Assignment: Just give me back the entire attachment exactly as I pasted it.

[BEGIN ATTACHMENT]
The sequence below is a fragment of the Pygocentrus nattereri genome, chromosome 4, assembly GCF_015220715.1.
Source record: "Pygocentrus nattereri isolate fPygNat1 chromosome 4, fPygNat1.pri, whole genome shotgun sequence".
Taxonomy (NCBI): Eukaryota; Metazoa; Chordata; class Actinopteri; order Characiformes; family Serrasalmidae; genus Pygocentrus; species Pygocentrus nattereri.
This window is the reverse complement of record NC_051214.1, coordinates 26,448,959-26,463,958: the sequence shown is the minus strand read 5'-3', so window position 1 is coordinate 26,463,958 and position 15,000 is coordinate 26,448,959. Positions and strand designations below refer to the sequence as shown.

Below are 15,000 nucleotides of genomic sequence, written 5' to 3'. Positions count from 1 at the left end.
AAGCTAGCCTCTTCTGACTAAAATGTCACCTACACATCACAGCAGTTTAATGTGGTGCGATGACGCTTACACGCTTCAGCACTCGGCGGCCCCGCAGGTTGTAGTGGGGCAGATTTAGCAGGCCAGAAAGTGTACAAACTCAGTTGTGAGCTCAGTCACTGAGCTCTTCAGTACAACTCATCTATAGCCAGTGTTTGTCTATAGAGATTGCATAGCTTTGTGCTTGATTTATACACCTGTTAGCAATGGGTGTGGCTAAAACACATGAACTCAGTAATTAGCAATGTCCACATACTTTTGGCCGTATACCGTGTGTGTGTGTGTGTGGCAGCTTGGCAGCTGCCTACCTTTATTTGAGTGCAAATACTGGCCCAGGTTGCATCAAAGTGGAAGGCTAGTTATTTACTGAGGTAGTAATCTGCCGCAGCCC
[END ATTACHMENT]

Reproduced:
The sequence below is a fragment of the Pygocentrus nattereri genome, chromosome 4, assembly GCF_015220715.1.
Source record: "Pygocentrus nattereri isolate fPygNat1 chromosome 4, fPygNat1.pri, whole genome shotgun sequence".
Taxonomy (NCBI): Eukaryota; Metazoa; Chordata; class Actinopteri; order Characiformes; family Serrasalmidae; genus Pygocentrus; species Pygocentrus nattereri.
This window is the reverse complement of record NC_051214.1, coordinates 26,448,959-26,463,958: the sequence shown is the minus strand read 5'-3', so window position 1 is coordinate 26,463,958 and position 15,000 is coordinate 26,448,959. Positions and strand designations below refer to the sequence as shown.

Below are 15,000 nucleotides of genomic sequence, written 5' to 3'. Positions count from 1 at the left end.
AAGCTAGCCTCTTCTGACTAAAATGTCACCTACACATCACAGCAGTTTAATGTGGTGCGATGACGCTTACACGCTTCAGCACTCGGCGGCCCCGCAGGTTGTAGTGGGGCAGATTTAGCAGGCCAGAAAGTGTACAAACTCAGTTGTGAGCTCAGTCACTGAGCTCTTCAGTACAACTCATCTATAGCCAGTGTTTGTCTATAGAGATTGCATAGCTTTGTGCTTGATTTATACACCTGTTAGCAATGGGTGTGGCTAAAACACATGAACTCAGTAATTAGCAATGTCCACATACTTTTGGCCGTATACCGTGTGTGTGTGTGTGTGGCAGCTTGGCAGCTGCCTACCTTTATTTGAGTGCAAATACTGGCCCAGGTTGCATCAAAGTGGAAGGCTAGTTATTTACTGAGGTAGTAATCTGCCGCAGCCC